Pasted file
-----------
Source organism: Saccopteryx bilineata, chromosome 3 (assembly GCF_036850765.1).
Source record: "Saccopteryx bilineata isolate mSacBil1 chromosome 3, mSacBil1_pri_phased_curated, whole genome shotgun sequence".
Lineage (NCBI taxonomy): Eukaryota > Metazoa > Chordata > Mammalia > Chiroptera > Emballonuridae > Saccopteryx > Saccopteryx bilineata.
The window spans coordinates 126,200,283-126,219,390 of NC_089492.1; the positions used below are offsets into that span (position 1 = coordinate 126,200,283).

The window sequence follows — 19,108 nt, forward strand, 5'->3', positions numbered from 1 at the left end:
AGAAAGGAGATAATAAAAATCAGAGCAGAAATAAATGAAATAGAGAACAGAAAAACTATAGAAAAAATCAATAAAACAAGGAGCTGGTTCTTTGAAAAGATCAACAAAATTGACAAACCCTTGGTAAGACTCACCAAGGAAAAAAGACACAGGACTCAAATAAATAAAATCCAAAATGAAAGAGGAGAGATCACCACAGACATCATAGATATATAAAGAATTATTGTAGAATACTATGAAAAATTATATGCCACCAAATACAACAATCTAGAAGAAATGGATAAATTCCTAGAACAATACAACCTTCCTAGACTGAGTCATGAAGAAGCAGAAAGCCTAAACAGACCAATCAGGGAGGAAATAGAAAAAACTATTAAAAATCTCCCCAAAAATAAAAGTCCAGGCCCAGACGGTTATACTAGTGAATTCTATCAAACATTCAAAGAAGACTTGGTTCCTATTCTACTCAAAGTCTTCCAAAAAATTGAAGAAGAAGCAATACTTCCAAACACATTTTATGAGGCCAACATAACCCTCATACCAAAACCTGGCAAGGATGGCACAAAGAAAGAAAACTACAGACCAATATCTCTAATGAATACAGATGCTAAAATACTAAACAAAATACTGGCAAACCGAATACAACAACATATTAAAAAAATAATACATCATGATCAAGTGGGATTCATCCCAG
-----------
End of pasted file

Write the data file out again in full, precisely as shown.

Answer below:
Source organism: Saccopteryx bilineata, chromosome 3 (assembly GCF_036850765.1).
Source record: "Saccopteryx bilineata isolate mSacBil1 chromosome 3, mSacBil1_pri_phased_curated, whole genome shotgun sequence".
Lineage (NCBI taxonomy): Eukaryota > Metazoa > Chordata > Mammalia > Chiroptera > Emballonuridae > Saccopteryx > Saccopteryx bilineata.
The window spans coordinates 126,200,283-126,219,390 of NC_089492.1; the positions used below are offsets into that span (position 1 = coordinate 126,200,283).

The window sequence follows — 19,108 nt, forward strand, 5'->3', positions numbered from 1 at the left end:
AGAAAGGAGATAATAAAAATCAGAGCAGAAATAAATGAAATAGAGAACAGAAAAACTATAGAAAAAATCAATAAAACAAGGAGCTGGTTCTTTGAAAAGATCAACAAAATTGACAAACCCTTGGTAAGACTCACCAAGGAAAAAAGACACAGGACTCAAATAAATAAAATCCAAAATGAAAGAGGAGAGATCACCACAGACATCATAGATATATAAAGAATTATTGTAGAATACTATGAAAAATTATATGCCACCAAATACAACAATCTAGAAGAAATGGATAAATTCCTAGAACAATACAACCTTCCTAGACTGAGTCATGAAGAAGCAGAAAGCCTAAACAGACCAATCAGGGAGGAAATAGAAAAAACTATTAAAAATCTCCCCAAAAATAAAAGTCCAGGCCCAGACGGTTATACTAGTGAATTCTATCAAACATTCAAAGAAGACTTGGTTCCTATTCTACTCAAAGTCTTCCAAAAAATTGAAGAAGAAGCAATACTTCCAAACACATTTTATGAGGCCAACATAACCCTCATACCAAAACCTGGCAAGGATGGCACAAAGAAAGAAAACTACAGACCAATATCTCTAATGAATACAGATGCTAAAATACTAAACAAAATACTGGCAAACCGAATACAACAACATATTAAAAAAATAATACATCATGATCAAGTGGGATTCATCCCAG